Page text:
Octopus Server is deprecating support for BYO authentication mechanisms.
In this post, I explain why this is happening and, if you're using a custom-built authentication provider, what you need to do when the changes arrive.
Octopus server extensibility
In Octopus 3.5 we introduced the concept of server extensibility. This was primarily driven by customer demand, allowing our customers to adapt Octopus’ authentication mechanisms to their unique requirements.
At the time, opening the authentication pipeline for customization was a win-win; our customers could ensure the system worked precisely as required for their organization, and we could relieve some pressure supporting all the different mechanisms required.
We also saw it as an opportunity to re-architect how some of the core dependencies were included in the product, to simplify the development process. By breaking up the Octopus Server responsibilities, we wanted to decouple parts of the system from one another, allowing a faster development cycle.
Octopus Server has grown significantly since then, and as we've grown, some of our previous assumptions haven't had the desired impact, but instead caused unwanted side-effects. In attempting to isolate Octopus dependencies out into separate libraries to open source authentication, development across dependencies became more difficult without making things easier for our customers.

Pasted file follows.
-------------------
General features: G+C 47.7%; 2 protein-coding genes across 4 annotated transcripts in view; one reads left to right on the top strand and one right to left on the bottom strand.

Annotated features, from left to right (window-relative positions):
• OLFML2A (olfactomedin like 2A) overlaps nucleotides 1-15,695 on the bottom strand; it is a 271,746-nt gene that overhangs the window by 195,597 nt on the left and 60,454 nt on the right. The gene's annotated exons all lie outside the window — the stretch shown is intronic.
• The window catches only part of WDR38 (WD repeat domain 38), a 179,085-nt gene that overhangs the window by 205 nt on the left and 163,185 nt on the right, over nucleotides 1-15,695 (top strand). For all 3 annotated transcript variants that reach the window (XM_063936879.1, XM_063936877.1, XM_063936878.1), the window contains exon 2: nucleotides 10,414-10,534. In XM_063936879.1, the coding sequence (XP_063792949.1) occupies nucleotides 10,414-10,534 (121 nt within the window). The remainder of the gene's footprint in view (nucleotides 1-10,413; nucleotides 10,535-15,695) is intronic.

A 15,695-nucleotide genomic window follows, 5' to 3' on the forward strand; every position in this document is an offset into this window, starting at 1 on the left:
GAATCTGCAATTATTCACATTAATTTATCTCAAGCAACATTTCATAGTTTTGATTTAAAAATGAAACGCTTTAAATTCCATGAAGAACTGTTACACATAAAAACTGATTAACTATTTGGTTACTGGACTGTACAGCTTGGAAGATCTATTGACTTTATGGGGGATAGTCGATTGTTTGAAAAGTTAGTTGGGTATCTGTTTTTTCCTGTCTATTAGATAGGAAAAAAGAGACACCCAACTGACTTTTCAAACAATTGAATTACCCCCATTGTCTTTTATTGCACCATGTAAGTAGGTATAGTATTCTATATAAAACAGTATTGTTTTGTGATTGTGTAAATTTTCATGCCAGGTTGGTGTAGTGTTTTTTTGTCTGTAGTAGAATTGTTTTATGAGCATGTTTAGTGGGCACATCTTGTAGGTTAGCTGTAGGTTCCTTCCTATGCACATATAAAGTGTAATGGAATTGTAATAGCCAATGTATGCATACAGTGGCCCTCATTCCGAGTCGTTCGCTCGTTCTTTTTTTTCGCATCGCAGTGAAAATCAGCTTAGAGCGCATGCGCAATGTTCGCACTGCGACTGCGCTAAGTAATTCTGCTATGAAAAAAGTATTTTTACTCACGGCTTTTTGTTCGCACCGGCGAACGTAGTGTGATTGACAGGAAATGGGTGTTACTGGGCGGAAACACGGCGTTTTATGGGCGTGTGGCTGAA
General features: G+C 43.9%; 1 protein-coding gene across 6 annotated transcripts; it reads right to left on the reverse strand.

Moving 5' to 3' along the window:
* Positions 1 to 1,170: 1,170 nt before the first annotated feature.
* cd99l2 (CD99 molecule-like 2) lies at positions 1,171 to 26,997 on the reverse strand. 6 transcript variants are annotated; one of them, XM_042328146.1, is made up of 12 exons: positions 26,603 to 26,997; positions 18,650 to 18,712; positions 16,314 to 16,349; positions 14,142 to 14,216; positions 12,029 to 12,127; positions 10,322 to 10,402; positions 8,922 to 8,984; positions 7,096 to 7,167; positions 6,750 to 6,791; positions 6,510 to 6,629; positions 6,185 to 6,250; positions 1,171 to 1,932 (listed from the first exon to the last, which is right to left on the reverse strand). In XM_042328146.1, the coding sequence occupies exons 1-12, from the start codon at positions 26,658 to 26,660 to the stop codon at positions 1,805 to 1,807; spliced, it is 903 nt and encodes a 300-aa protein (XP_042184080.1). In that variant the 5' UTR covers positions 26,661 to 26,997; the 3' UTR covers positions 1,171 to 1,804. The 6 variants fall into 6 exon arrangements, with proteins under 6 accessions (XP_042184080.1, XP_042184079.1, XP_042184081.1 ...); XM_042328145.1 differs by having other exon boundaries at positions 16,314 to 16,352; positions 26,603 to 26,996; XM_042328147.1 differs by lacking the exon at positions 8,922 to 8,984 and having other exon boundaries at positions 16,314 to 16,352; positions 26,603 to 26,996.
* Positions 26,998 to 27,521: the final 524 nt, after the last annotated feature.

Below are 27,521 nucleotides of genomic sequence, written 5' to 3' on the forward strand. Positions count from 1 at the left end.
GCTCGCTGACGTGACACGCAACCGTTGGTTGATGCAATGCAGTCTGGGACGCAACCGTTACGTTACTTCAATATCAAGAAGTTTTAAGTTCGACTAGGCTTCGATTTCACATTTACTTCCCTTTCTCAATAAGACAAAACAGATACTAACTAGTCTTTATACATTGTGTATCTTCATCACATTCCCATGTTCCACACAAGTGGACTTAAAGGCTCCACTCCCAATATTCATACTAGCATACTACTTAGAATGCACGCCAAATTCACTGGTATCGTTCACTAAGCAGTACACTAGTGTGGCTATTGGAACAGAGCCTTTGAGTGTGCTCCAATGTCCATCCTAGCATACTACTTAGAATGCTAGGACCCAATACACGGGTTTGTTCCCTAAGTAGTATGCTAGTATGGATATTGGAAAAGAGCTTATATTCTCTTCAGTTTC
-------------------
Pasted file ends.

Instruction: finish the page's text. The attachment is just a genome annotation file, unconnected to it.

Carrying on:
When contracts for an extension library become publicly available for consumption, you commit yourself to the maintenance and continued functionality of that contract. This means architectural decisions made early on, which may have been right at the time, become difficult to adapt, particularly when new functionality requires changes to that underlying system.
Due to the way the library dependency hierarchy is structured, changes to base libraries used by Octopus Server require users of these libraries to rebuild their customizations to continue using them. This adds unnecessary and oftentimes frustrating steps to what should be a simple server upgrade process.
Having core abstractions spread across libraries and repositories also impacts development - when you want to make cross-cutting changes, they're harder to reason about and execute when the code isn't co-located in a single repository.
Although making the authentication providers open for review was a reasonable move (and one that we continue to make for various libraries through our GitHub repositories), the way they're open for extension no longer aligns with the technical direction we want to move in with Octopus Server. So, we decided to reconsider our current server extensibility model.
If you haven't built and installed custom authentication extensions for your Octopus Server instance, then these changes don't impact you. You can stop reading now and continue upgrading without any changes required.
If you have built your own authentication assemblies from a direct fork of one of our authentication libraries, there are important changes listed below that you need to make so authentication continues working in new versions of Octopus Server from 2022.4.